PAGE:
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A Harshad number, or Niven number, is an integer that is divisible by the sum of its digits in a given number base. The Niven numbers take their name from Ivan M. Niven from a paper delivered at a conference on number theory in 1997. All numbers between zero and the base number are Harshad numbers.

The first few Harshad numbers with more than one digit in base 10 are :

10, 12, 18, 20, 21, 24, 27, 30, 36, 40, 42, 45, 48, 50, 54, 60, 63, 70, 72, 80, 81, 84, 90, 100, 102, 108, 110, 111, 112, 114, 117, 120, 126, 132, 133, 135, 140, 144, 150, 152, 153, 156, 162, 171, 180, 190, 192, 195, 198, 200, 201, 204

A number which is a Harshad number in any number base is called an all-Harshad number, or an all-Niven number; there are only four all-Harshad numbers, 1, 2, 4 and 6.

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## What numbers can be Harshad numbers?

Given the divisibility test for 9, one might be tempted to generalize that all numbers divisible by 9 are also Harshad numbers. But for the purpose of determining the Harshadness of n, the digits of n can only be added up once and n must be divisible by that sum, otherwise, it is not a Harshad number. For example, 99, although divisible by 9 as shown by 9 + 9 = 18 and 1 + 8 = 9, is not a Harshad number, since 9 + 9 = 18 = 2 × 32 and 99 is not divisible by 2.

Obviously, the base number will always be a Harshad number in its own base, since it will be represented as "10" and 1 + 0 = 1.

For a prime number to also be a Harshad number, it must be less than the base number, (that is, a 1-digit number) or the base number itself. Otherwise, the digits of the prime will add up to a number that is more than 1 but less than the prime, and obviously, it will not be divisible.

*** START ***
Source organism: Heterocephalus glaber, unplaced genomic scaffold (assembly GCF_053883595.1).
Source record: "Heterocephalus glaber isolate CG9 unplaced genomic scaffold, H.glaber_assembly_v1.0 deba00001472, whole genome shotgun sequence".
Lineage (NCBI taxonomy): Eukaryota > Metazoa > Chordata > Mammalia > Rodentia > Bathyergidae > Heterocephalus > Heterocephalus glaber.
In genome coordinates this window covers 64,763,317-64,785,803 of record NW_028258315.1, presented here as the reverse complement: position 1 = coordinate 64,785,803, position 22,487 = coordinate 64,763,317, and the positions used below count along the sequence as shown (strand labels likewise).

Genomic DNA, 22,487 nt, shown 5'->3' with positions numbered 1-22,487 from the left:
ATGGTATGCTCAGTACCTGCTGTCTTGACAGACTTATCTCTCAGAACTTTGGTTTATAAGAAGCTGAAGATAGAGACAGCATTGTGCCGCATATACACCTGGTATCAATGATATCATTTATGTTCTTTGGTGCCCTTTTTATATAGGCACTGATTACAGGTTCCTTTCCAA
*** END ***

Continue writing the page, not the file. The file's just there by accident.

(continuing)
In base 10, all factorials are Harshad numbers.

H.G. Grundman proved in 1994 that in base 10 no 21 consecutive integers are all Harshad numbers. He also found the smallest sequence of 20 consecutive integers that are all Harshad numbers; they exceed 1044363342786.

In binary there are infinitely many sequences of four consecutive Harshad numbers, while in ternary there are infinitely many sequences of six consecutive Harshad numbers; both of these facts were proven by T. Cai in 1996. In unary base, or tallying, all numbers are Harshad numbers.

## Estimating the density of Harshad numbers

If we let N(x) denote the number of Harshad numbers <= x, then for any given ε > 0,

$x^{1-\varepsilon} << N(x) << \frac{x\log\log x}{\log x}$

as shown by Jean-Marie De Koninck and Nicolas Doyon ; furthermore, De Koninck, Doyon and Kátai proved that

$N(x)=(c+o(1))\frac{x}{\log x}$

where c = 14/27 log 10 ≈ 1.1939.

## References

• H. G. Grundmann, Sequences of consecutive Niven numbers, Fibonacci Quart. 32 (1994), 174-175
• Jean-Marie De Koninck and Nicolas Doyon, On the number of Niven numbers up to x, Fibonacci Quart. Volume 41.5 (November 2003), 431-440
• Jean-Marie De Koninck, Nicolas Doyon and I. Katái, On the counting function for the Niven numbers, Acta Arithmetica 106 (2003), 265-275

03-10-2013 05:06:04